• Now we just need to set the ID of the control to be rendered on the page, and write it out to the page (I'm wrapping the control within the "edit-mode-panel" class so that it's width and background are set to match the 'Title' field, as shown at the beginning of the post).
    CustomColumn1Control.ID = CustomColumn1.InternalName; placeHolderMain.Controls.Add(new LiteralControl(
    )); placeHolderMain.Controls.Add(CustomColumn1Control); placeHolderMain.Controls.Add(new LiteralControl(

Create the feature

Now that we have our class built, we need to create the feature which handles appending resultant markup to the page. This will also involve adding a Module and an EmptySharepointElement


  • In your CustomColumnEditor project, right click 'Features' and select 'Add Feature'
  • Rename the feature to CustomColumnEditor


  • Right click the project, select 'Add' > 'New Item' > Module. Name it 'CustomColumnEditorModule'. Visual Studio will automatically add this Module into our feature. If it doesn't, open up the feature editor, and move the new Element to the 'Items in the Feature' pane.
  • Delete the Sample.txt file from the Solution Explorer. This should remove the element in your new Elements.xml file. If it doesn't, manually remove it.
  • Add a reference to our assembly, and target it to write out to our AdditionalPageHead of the master page.

Empty SharePoint Element

At this point, you could deploy your project, but it would never render out, and you won't be shown any errors. You would end up with an error in the 14LOGS that states.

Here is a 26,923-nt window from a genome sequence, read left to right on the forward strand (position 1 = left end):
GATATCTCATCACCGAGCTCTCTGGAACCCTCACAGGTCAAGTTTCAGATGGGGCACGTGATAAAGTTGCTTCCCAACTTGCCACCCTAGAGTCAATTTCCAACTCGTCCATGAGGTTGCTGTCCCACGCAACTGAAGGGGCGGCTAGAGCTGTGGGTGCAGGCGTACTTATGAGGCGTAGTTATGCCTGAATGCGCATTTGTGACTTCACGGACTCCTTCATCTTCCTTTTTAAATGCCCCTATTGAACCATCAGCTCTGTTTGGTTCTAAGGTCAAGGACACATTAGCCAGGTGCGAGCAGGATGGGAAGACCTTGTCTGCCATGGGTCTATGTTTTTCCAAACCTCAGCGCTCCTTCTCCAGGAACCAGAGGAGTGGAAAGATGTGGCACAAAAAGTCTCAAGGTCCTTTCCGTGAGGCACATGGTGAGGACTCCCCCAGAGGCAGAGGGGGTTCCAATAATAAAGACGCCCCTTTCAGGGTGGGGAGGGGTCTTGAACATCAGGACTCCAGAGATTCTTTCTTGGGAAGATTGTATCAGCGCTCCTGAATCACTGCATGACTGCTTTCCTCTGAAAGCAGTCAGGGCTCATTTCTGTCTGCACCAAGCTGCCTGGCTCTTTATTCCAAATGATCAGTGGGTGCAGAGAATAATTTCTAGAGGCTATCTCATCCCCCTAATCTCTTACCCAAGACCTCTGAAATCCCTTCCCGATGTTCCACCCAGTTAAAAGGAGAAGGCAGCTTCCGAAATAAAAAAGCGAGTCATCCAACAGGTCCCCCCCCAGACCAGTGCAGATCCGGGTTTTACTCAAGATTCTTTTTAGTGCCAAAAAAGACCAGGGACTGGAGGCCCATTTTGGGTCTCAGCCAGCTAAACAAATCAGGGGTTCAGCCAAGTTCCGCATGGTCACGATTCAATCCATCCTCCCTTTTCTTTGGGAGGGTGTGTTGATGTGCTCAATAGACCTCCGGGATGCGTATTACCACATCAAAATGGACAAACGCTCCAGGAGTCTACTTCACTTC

Failed to create a control from assembly 'CustomColumnEditor, Version=, Culture=neutral, PublicKeyToken=52a9078ab164e700', class 'CustomColumnEditor.CustomEditorFields': The control with assembly name 'CustomColumnEditor, Version=, Culture=neutral, PublicKeyToken=52a9078ab164e700' class name 'CustomColumnEditor.CustomEditorFields' is not allowed for web at URL 'http://cncy-spdev1/sites/demos'. The type is not registered as safe.DelegateControl: Exception thrown while building custom control 'Microsoft.SharePoint.SPControlElement': The control with assembly name 'CustomColumnEditor, Version=, Culture=neutral, PublicKeyToken=52a9078ab164e700' class name 'CustomColumnEditor.CustomEditorFields' is not allowed for web at URL 'http://cncy-spdev1/sites/demos'. The type is not registered as safe.
This is where the Emtpy SharePoint Element comes in. It will allow us to register the assembly as safe without having to manually modify any of our web.configs, or cause us to programmatically do it upon Feature Activation. Under the covers, SharePoint will add a SafeControl element in the manifest for the package.
  • Add a new item to your project > Select 'Empty Element'. Name it SafeControlsElement
  • Select your new Element in the Solution Explorer (not the new generated Elements.xml)
  • In the properties window for your SafeControlsElement, click the ellipsis to modify the Safe Control Entries
  • In the Safe Control Entries window, click 'Add'. Modify the properties to match below safecontrol
  • Click OK
  • Deploy the project
The result is a custom editor control for our custom field! result